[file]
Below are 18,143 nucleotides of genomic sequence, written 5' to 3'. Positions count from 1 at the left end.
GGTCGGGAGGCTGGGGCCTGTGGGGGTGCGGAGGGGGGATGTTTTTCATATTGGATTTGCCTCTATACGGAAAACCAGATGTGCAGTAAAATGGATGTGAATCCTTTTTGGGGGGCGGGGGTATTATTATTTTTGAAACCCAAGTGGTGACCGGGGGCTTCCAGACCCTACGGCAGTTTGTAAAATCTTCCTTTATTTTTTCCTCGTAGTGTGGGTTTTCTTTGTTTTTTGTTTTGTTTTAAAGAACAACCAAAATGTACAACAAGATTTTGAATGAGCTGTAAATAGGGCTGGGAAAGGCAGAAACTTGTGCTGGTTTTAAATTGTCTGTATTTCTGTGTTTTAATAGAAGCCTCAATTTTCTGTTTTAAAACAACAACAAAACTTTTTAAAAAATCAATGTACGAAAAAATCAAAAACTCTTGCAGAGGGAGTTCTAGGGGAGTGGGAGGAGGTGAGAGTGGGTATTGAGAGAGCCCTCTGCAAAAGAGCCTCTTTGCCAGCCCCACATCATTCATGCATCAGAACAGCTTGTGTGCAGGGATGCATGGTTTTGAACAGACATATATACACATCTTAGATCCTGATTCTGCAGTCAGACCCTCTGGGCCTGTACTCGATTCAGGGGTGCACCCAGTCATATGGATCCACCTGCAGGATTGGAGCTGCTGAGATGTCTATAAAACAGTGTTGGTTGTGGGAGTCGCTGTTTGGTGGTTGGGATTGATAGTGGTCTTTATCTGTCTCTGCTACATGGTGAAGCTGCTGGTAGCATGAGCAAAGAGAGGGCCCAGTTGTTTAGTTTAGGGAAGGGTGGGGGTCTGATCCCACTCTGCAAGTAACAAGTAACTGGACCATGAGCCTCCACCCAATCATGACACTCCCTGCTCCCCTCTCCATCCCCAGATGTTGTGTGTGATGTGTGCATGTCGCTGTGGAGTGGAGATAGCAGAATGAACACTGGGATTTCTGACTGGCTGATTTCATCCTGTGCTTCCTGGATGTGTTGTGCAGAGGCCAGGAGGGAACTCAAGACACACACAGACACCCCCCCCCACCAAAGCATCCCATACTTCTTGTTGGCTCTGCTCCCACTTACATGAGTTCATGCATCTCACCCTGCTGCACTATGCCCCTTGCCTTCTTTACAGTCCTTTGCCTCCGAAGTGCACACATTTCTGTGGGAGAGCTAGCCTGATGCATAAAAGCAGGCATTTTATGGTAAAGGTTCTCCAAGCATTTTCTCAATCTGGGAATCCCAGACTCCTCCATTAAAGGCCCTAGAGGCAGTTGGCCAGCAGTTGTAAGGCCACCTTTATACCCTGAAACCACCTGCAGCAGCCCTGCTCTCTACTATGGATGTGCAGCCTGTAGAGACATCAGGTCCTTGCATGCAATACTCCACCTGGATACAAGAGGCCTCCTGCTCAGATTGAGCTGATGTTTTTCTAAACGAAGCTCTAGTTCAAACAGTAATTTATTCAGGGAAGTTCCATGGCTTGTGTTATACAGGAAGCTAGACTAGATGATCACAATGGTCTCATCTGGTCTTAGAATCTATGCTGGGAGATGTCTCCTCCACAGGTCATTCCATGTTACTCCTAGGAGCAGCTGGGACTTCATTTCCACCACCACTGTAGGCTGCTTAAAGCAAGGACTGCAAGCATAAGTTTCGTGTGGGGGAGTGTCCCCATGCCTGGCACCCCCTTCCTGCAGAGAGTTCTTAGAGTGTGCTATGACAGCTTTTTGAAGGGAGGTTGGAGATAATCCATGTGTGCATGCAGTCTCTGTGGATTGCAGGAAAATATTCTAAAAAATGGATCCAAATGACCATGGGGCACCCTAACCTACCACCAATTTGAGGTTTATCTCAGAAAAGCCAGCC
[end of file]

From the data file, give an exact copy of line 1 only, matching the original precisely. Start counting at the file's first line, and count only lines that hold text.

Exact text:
Below are 18,143 nucleotides of genomic sequence, written 5' to 3'. Positions count from 1 at the left end.